To look at a non-resident attribute, we return to the entry we previously analyzed and advance further in to look at the $DATA attribute. The attribute contents are shown here, and the offset values are relative to the start of the attribute:


0000000: 8000 0000 6000 0000 0100 4000 0000 0100 ....`.....@.....

0000016: 0000 0000 0000 0000 ef20 0000 0000 0000 ......... ......

0000032: 4000 0000 0000 0000 00c0 8300 0000 0000 @...............

0000048: 00c0 8300 0000 0000 00c0 8300 0000 0000 ................

0000064: 32c0 1eb5 3a05 2170 1b1f 2290 015f 7e31 2...:.!p..".._~1

0000080: 2076 ed00 2110 8700 00b0 6e82 4844 7e82 v..!.....n.HD~.

The first four bytes show that the attribute has a type of 128 (0x80), and the second set of four bytes show that its total size is 96 bytes (0x60). Byte 8 is 1, which shows that this is a non-resident attribute, and byte 9 is 0, which shows that the length of the attribute name is 0, and therefore this is the default $DATA attribute and not an ADS. The flags in bytes 12 to 13 are 0, which means that the attribute is not encrypted or compressed.

The non-resident information starts at byte 16, and bytes 16 to 23 show that the starting VCN for this set of runs is 0. The ending VCN for this set of runs is in bytes 24 to 31, and they are set to 8,431 (0x20ef). Bytes 32 to 33 show that the offset of the runlist is 64 bytes (0x0040) from the start. Bytes 40 to 47, 48 to 55, and 56 to 63 are for the allocated, actual, and initialized amount of space, and they are all set to the same value of 8,634,368 bytes (0x0083c000).

At byte 64, we finally get to the runlist. I will copy the relevant output again:


0000064: 32c0 1eb5 3a05 2170 1b1f

Recall that the first byte is organized into the upper and lower 4 bits, which show how large each of the other fields are. The lower 4 bits of byte 64 show that there are two bytes in the field for the run length and the upper 4 bits show that there are three bytes in the offset field. To determine the length of the run, we examine bytes 65 to 66, which give us 7,872 clusters (0x1ec0). The next three bytes, bytes 67 to 69, are used for the offset, which is cluster 342,709 (0x053ab5). Therefore, the first run starts at cluster 342,709 and extends for 7,872 clusters.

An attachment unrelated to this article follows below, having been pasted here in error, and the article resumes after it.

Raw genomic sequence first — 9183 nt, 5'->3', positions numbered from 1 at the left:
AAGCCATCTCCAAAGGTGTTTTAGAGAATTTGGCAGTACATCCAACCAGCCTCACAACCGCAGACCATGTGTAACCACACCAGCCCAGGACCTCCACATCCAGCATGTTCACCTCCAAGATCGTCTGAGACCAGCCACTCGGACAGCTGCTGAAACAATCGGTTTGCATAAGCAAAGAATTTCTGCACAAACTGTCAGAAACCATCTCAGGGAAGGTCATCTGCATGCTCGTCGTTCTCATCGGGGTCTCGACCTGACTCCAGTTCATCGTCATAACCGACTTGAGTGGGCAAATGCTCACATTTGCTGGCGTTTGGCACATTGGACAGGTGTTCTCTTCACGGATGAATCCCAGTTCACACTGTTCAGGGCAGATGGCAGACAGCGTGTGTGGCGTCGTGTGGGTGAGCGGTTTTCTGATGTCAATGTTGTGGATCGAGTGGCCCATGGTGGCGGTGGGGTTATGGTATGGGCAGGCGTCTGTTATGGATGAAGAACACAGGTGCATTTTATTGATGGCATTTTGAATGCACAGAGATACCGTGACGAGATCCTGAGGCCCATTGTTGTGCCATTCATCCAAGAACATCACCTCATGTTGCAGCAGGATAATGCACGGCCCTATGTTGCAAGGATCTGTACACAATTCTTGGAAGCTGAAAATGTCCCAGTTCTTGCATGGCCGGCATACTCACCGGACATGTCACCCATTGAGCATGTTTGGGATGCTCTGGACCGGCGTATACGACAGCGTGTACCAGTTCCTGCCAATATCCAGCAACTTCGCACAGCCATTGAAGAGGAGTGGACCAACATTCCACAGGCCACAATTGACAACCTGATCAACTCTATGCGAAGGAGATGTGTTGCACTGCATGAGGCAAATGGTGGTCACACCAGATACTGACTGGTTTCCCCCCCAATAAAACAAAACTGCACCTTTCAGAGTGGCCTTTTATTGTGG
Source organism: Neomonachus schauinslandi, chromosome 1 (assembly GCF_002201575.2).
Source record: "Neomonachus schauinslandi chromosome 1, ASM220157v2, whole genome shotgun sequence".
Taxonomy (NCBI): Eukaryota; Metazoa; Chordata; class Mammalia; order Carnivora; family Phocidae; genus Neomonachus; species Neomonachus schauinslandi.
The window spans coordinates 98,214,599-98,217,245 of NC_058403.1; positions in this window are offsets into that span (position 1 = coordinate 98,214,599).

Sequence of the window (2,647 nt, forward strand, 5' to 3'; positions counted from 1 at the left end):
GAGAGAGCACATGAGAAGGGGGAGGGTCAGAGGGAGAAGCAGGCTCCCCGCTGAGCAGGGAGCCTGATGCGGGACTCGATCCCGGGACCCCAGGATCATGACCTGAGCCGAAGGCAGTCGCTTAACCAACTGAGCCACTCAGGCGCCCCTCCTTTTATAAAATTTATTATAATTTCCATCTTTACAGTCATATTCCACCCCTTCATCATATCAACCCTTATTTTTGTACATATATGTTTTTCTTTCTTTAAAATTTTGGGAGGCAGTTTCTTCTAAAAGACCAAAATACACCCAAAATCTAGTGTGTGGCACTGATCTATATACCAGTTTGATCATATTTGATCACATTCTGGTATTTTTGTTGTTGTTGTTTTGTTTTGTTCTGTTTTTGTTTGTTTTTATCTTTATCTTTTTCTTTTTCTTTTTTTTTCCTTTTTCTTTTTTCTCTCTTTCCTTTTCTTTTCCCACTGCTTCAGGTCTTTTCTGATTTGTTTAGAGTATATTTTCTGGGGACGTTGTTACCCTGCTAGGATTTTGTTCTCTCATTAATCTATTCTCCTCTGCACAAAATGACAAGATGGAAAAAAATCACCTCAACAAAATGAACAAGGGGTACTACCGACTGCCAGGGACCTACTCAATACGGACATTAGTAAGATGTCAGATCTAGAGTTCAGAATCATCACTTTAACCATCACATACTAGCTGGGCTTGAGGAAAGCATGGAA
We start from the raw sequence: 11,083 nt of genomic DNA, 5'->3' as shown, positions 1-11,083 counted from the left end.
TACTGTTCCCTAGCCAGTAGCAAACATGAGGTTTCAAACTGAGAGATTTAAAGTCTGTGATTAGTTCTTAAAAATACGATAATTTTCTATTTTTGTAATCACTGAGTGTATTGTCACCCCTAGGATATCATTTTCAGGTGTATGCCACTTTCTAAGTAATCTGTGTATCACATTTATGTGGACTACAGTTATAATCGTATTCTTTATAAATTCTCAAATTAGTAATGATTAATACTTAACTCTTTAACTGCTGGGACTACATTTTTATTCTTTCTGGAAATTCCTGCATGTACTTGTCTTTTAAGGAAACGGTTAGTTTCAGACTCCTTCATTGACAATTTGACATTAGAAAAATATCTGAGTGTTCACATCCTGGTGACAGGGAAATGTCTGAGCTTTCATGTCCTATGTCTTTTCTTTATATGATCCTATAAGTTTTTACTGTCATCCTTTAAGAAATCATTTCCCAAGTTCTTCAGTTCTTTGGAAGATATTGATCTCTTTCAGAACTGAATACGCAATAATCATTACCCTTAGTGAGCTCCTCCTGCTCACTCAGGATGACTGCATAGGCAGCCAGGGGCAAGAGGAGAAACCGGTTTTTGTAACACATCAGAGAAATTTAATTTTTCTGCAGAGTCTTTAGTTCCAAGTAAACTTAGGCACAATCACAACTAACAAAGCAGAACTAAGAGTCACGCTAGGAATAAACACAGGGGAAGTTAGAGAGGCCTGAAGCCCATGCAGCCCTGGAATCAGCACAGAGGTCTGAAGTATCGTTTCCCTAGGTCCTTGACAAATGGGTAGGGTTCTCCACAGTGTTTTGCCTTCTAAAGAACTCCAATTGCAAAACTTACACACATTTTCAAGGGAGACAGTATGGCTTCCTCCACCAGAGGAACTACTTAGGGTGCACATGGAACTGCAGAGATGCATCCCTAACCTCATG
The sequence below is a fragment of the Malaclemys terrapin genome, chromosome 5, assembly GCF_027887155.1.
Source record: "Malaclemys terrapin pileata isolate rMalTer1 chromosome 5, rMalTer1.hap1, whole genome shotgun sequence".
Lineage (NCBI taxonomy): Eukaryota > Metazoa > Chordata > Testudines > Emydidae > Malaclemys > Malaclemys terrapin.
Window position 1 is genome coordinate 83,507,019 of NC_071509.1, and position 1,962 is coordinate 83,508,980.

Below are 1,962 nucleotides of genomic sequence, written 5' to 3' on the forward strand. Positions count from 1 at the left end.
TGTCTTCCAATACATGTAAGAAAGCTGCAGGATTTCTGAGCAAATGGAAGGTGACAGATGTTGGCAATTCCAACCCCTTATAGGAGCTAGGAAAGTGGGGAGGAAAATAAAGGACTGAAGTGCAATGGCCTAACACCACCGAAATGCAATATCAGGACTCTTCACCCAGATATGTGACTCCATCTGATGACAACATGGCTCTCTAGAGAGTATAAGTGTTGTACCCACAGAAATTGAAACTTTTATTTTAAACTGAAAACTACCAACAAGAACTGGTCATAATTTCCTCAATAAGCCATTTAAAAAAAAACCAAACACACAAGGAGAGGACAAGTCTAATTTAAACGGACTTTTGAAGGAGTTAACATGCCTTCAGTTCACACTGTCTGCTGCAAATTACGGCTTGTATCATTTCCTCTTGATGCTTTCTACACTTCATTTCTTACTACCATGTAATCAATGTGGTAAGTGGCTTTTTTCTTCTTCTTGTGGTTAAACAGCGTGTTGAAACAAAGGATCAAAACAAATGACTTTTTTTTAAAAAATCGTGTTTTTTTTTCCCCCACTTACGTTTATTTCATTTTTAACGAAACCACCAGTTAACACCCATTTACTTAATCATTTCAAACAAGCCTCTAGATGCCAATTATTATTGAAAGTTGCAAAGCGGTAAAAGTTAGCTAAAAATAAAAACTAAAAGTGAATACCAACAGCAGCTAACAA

The data structure for the next run starts after the previous one, which is byte 70. There we see that the length field is 1 byte, and the offset field is 2 bytes. The length value is in byte 71, which is 112 (0x70). The offset value is in bytes 72 to 73, which is 7,963 (0x1f1b). The offset is signed and relative to the previous offset, so we add 7,963 to 342,709 and get 350,672. Therefore, the second run starts at cluster 350,672 and extends for 112 clusters. I will leave the rest of the runlist for you to decode.

Part I: Foundations

Digital Investigation Foundations

Computer Foundations

Hard Disk Data Acquisition

Part II: Volume Analysis

Volume Analysis

PC-based Partitions

Server-based Partitions

Multiple Disk Volumes

Part III: File System Analysis

File System Analysis

FAT Concepts and Analysis

FAT Data Structures

NTFS Concepts

NTFS Analysis

NTFS Data Structures

Ext2 and Ext3 Concepts and Analysis

Ext2 and Ext3 Data Structures

UFS1 and UFS2 Concepts and Analysis

UFS1 and UFS2 Data Structures

Summary

Bibliography

Bibliography

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File System Forensic Analysis
File System Forensic Analysis
ISBN: 0321268172
EAN: 2147483647
Year: 2006
Pages: 184
Authors: Brian Carrier